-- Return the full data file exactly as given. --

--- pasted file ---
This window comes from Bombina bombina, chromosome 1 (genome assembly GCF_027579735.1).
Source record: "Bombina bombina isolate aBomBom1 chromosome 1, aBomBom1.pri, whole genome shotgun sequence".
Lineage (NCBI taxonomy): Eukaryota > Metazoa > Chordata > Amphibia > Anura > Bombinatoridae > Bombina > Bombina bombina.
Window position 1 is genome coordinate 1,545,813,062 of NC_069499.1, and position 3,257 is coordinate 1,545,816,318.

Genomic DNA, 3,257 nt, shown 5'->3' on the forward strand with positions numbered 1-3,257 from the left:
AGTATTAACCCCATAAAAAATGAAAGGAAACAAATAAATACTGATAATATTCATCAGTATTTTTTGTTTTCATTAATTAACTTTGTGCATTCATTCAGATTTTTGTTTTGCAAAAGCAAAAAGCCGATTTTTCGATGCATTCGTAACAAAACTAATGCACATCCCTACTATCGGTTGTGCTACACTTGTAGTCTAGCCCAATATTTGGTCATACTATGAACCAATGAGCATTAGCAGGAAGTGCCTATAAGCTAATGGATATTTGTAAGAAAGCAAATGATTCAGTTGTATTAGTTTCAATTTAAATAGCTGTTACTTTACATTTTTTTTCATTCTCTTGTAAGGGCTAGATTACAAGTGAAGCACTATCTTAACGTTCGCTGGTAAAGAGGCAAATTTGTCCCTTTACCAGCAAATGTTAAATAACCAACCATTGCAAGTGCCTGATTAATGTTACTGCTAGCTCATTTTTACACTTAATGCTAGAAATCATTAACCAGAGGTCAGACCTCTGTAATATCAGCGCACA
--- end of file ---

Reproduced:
This window comes from Bombina bombina, chromosome 1 (genome assembly GCF_027579735.1).
Source record: "Bombina bombina isolate aBomBom1 chromosome 1, aBomBom1.pri, whole genome shotgun sequence".
Lineage (NCBI taxonomy): Eukaryota > Metazoa > Chordata > Amphibia > Anura > Bombinatoridae > Bombina > Bombina bombina.
Window position 1 is genome coordinate 1,545,813,062 of NC_069499.1, and position 3,257 is coordinate 1,545,816,318.

Genomic DNA, 3,257 nt, shown 5'->3' on the forward strand with positions numbered 1-3,257 from the left:
AGTATTAACCCCATAAAAAATGAAAGGAAACAAATAAATACTGATAATATTCATCAGTATTTTTTGTTTTCATTAATTAACTTTGTGCATTCATTCAGATTTTTGTTTTGCAAAAGCAAAAAGCCGATTTTTCGATGCATTCGTAACAAAACTAATGCACATCCCTACTATCGGTTGTGCTACACTTGTAGTCTAGCCCAATATTTGGTCATACTATGAACCAATGAGCATTAGCAGGAAGTGCCTATAAGCTAATGGATATTTGTAAGAAAGCAAATGATTCAGTTGTATTAGTTTCAATTTAAATAGCTGTTACTTTACATTTTTTTTCATTCTCTTGTAAGGGCTAGATTACAAGTGAAGCACTATCTTAACGTTCGCTGGTAAAGAGGCAAATTTGTCCCTTTACCAGCAAATGTTAAATAACCAACCATTGCAAGTGCCTGATTAATGTTACTGCTAGCTCATTTTTACACTTAATGCTAGAAATCATTAACCAGAGGTCAGACCTCTGTAATATCAGCGCACA